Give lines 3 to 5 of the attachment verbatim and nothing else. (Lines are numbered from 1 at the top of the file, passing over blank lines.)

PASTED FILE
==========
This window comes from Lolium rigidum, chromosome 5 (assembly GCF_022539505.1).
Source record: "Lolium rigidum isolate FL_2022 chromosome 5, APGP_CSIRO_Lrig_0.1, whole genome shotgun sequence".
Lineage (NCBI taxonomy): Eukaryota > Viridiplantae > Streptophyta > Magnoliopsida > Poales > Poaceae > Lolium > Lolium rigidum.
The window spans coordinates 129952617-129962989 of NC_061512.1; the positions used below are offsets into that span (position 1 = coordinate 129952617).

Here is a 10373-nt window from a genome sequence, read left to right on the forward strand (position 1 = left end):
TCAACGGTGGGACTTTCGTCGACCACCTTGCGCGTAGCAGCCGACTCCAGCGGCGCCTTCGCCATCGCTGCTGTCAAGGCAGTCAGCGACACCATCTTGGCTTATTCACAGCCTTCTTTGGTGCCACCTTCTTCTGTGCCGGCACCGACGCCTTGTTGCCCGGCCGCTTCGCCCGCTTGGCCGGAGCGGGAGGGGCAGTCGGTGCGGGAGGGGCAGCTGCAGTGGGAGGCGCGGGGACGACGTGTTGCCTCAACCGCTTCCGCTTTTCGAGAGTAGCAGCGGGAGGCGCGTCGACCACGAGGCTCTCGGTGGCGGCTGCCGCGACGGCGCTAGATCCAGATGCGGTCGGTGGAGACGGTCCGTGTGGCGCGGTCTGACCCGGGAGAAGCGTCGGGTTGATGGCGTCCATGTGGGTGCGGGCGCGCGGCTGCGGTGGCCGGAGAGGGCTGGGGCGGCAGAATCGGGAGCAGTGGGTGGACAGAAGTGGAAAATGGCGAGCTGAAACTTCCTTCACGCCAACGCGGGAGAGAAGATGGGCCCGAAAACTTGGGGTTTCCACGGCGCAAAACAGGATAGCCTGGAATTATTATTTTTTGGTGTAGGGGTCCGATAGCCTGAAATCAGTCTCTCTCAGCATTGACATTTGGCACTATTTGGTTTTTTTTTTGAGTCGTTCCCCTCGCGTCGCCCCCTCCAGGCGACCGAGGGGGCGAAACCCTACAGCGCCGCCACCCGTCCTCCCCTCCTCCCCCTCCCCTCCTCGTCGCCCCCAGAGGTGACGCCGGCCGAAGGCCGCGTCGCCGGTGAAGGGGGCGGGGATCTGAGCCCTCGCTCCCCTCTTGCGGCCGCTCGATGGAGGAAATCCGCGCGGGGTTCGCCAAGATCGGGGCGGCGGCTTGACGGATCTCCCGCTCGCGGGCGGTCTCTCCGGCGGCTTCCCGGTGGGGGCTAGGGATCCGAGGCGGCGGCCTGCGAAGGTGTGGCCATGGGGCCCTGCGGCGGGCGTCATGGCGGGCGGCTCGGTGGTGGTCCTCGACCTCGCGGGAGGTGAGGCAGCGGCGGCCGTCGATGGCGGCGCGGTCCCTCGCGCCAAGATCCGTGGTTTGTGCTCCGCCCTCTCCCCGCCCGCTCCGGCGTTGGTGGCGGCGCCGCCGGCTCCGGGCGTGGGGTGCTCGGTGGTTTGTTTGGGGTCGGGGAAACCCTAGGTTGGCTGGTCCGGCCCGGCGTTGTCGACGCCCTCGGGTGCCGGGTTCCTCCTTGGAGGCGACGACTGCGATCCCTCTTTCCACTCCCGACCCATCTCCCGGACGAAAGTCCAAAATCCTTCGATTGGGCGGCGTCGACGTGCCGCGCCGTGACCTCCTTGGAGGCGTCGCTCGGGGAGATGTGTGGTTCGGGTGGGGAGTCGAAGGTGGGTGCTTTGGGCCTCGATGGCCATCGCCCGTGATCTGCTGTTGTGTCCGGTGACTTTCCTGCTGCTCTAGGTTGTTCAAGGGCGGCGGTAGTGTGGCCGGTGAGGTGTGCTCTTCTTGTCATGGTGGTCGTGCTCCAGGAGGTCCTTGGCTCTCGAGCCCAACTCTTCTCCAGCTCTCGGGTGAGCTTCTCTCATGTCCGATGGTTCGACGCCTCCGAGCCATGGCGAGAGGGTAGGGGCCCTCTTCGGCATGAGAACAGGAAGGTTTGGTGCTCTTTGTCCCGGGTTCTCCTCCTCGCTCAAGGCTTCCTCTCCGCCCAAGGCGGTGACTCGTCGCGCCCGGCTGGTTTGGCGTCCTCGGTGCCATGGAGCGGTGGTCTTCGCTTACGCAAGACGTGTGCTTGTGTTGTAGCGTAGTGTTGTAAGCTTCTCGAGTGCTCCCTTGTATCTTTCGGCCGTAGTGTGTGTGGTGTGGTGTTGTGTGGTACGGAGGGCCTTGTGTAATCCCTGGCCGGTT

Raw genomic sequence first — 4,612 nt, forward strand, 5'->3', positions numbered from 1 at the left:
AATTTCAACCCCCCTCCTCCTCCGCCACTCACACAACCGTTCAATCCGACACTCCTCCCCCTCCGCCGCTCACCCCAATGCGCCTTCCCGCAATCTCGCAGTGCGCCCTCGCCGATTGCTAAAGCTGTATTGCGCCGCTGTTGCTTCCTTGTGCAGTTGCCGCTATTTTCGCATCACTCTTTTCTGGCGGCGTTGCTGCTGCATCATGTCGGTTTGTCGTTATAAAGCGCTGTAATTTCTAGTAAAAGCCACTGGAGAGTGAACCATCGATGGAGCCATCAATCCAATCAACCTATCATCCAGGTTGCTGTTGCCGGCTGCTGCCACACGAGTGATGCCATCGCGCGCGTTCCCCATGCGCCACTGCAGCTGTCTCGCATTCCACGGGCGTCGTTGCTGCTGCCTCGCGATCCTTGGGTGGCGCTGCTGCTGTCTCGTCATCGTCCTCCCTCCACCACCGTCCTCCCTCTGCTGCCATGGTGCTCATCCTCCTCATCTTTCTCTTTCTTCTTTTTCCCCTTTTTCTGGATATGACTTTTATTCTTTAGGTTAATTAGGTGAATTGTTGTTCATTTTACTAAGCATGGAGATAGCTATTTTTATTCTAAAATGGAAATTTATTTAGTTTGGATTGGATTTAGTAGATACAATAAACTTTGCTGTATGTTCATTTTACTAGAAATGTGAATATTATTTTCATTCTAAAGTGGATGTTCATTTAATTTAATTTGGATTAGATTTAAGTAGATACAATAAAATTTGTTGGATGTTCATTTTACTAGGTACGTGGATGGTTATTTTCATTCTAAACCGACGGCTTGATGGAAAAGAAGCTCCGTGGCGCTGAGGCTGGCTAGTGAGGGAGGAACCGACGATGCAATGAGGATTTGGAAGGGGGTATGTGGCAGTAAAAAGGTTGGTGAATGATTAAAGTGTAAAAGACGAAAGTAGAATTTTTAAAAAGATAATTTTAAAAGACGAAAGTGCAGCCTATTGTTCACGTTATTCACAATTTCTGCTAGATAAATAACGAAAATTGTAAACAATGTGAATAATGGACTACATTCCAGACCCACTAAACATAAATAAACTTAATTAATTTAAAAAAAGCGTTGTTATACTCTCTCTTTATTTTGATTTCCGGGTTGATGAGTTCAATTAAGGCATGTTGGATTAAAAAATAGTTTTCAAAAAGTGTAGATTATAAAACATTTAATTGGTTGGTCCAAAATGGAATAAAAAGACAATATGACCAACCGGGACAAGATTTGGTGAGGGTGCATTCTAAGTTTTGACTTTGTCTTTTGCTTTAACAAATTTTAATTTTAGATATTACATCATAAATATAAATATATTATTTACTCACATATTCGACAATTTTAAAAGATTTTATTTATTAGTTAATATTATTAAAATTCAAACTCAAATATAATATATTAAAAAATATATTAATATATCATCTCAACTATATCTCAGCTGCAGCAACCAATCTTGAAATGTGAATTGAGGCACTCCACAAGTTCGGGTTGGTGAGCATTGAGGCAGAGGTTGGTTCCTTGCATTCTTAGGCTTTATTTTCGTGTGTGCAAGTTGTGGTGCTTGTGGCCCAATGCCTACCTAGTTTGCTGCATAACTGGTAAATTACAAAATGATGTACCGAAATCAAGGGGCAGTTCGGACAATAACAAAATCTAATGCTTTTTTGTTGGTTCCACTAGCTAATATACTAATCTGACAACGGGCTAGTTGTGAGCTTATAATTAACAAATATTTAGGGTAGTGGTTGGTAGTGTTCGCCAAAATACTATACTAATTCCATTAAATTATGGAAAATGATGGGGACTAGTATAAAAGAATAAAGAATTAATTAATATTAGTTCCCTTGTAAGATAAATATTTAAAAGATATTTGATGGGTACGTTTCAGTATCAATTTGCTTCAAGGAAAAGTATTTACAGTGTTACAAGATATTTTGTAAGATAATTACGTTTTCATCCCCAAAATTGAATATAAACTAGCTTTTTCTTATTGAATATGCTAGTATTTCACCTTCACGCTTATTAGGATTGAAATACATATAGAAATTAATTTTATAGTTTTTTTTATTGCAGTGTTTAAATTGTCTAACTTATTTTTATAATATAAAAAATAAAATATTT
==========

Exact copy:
Lineage (NCBI taxonomy): Eukaryota > Viridiplantae > Streptophyta > Magnoliopsida > Poales > Poaceae > Lolium > Lolium rigidum.
The window spans coordinates 129952617-129962989 of NC_061512.1; the positions used below are offsets into that span (position 1 = coordinate 129952617).

Here is a 10373-nt window from a genome sequence, read left to right on the forward strand (position 1 = left end):